THE book sold 70 million copies around the world. Now the film adaptation of EL James’ BDSM erotic novel Fifty Shades of Grey
THE book sold 70 million copies around the world. Now the film adaptation of EL James’ BDSM erotic novel Fifty Shades of Grey is being unleashed at cinemas, with Jamie Dornan and Dakota Johnson playing uber-saucy couple Christian Grey and Anastasia Steele.
Directed by Brit artist turned director Sam Taylor-Johnson, the trailer quickly racked up more than 100 million views from people eager to see the first glimpses of the young virgin’s seduction by the debonair billionaire with a penchant for tying people up - and down - in meetings.
The rousing tale of a sexual dominant who cuts out the hearts and flowers stuff and gets straight down to business has touched a - ahem - chord with millions of hardcore fans who devoured all three books in the series. Cinemas are bracing themselves for all-women fan gangs storming box offices today, proving that not all ladies want teddy bears and roses for Valentine’s Day.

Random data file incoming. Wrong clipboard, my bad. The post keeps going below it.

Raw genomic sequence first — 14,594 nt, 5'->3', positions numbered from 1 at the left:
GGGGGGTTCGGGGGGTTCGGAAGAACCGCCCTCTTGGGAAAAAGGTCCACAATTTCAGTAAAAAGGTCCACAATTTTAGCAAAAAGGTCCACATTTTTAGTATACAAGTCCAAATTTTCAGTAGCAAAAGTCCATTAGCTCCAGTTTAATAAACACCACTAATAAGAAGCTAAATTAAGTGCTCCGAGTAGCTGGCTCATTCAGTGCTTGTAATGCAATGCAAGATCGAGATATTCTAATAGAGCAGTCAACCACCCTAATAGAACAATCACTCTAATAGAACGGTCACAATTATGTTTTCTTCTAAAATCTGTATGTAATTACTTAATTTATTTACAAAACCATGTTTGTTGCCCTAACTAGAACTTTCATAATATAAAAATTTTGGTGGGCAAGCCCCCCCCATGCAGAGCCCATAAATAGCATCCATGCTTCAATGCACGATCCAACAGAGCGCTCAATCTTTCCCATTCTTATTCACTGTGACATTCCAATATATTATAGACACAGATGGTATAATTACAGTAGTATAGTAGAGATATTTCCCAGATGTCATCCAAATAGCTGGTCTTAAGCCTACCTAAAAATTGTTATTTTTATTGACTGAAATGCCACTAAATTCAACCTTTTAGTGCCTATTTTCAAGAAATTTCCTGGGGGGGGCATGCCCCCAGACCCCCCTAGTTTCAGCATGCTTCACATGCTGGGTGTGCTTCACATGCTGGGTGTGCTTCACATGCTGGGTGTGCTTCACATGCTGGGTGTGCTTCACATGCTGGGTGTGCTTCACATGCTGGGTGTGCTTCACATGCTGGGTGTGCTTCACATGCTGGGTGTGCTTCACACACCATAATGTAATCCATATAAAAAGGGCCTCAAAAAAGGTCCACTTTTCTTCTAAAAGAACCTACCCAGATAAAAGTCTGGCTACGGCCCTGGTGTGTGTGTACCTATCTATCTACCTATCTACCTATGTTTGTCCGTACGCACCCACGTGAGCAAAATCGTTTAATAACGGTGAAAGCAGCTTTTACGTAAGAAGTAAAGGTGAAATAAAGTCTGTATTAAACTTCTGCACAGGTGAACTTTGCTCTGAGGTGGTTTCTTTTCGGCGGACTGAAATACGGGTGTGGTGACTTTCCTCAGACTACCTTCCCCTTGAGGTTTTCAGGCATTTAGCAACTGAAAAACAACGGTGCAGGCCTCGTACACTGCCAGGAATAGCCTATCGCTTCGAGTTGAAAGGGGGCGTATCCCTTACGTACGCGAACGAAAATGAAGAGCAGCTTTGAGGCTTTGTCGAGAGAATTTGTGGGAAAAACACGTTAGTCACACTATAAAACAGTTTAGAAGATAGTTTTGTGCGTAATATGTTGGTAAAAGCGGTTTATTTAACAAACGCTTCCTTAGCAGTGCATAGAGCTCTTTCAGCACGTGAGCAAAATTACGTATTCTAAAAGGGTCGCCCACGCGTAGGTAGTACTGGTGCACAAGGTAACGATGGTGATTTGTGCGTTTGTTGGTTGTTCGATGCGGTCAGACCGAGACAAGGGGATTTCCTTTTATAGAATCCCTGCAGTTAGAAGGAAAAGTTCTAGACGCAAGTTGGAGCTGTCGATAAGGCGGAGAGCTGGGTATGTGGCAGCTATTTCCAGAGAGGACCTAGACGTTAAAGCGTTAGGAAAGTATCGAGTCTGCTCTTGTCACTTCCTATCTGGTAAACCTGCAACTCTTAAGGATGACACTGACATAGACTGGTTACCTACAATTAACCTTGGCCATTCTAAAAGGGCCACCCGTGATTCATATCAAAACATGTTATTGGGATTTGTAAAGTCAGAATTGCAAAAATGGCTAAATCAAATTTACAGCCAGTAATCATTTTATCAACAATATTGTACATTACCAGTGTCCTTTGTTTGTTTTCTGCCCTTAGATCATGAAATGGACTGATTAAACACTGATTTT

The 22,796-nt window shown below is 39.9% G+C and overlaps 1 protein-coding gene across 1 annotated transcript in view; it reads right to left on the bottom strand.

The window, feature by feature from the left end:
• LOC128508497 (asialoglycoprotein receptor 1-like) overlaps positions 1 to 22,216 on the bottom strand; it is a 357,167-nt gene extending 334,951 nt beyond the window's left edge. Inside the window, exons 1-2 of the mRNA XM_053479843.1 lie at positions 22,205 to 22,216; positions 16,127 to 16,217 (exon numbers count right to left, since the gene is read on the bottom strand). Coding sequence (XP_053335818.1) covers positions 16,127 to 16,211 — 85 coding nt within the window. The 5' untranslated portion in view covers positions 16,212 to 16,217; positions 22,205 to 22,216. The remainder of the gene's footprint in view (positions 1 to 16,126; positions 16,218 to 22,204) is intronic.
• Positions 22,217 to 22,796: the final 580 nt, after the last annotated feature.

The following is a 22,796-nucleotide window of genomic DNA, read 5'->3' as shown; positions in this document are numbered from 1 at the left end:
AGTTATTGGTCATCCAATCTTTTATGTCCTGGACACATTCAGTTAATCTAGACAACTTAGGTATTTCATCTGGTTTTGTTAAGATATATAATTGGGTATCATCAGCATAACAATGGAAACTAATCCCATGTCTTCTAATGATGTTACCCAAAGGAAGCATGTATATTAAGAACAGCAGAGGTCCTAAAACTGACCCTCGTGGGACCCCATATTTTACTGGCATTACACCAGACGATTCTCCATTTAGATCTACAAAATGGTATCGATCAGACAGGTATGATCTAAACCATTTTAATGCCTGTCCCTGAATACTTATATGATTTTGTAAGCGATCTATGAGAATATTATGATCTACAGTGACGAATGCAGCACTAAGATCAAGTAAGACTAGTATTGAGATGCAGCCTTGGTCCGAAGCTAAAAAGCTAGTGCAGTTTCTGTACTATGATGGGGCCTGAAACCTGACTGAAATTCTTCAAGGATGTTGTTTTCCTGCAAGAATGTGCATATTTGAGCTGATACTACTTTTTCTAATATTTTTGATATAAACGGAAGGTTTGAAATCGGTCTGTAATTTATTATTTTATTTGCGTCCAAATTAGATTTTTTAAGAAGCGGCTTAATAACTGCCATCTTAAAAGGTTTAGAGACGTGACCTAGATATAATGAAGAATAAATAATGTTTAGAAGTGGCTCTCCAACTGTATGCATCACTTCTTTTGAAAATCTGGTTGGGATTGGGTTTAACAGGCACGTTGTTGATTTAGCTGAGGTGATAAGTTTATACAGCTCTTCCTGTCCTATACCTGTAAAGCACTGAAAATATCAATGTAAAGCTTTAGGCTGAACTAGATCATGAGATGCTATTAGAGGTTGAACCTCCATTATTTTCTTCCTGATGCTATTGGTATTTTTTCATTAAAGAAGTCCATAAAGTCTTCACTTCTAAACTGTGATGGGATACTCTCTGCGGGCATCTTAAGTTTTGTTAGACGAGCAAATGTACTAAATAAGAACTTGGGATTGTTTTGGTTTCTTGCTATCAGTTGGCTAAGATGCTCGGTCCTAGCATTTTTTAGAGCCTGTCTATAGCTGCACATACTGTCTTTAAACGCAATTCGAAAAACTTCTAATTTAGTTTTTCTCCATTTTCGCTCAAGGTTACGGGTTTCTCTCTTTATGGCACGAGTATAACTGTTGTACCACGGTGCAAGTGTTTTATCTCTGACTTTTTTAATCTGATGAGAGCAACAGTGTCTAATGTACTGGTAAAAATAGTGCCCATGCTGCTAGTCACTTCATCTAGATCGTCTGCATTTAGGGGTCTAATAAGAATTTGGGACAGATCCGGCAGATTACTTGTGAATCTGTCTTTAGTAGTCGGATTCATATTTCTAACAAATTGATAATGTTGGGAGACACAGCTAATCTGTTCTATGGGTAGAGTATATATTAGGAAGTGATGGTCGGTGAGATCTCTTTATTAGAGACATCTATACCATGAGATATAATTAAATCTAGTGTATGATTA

The clunking prose of the novels have never bothered their faithful followers, and the more graphic scenes had to be diluted for a chance of being shown at any cinema outside Soho’s grubbiest corners. So is it any good?
Early screenings have revealed that, like the book, it takes a while to get to the dirty bits. Once Grey unveils his nondisclosure agreement and shows Anna his S&M “playroom”, things start to heat up. Kelly Marcel’s screenplay is faithful to the book and therefore preserves some of its cringe-worthy dialogue.
Dornan’s ice-cool Mr Grey starts to thaw and reveals a more vulnerable side to the sexy super-capitalist, hinting at a troubled past, while Johnson’s Ana conveys innocence, then a growing yearning.
There have been warnings of protests outside cinemas from groups concerned at the promotion of sexual violence against women, but the film glosses over the big moral issues (is it ever right to hit a woman, even if she asks for it?) and sticks to the mutual consent line.
Fans of the books may want to see how it plays out on the big screen, while people less familiar with Christian’s “red room of pain“ may decide it’s an opportunity to experiment - or go to see Big Hero 6 instead.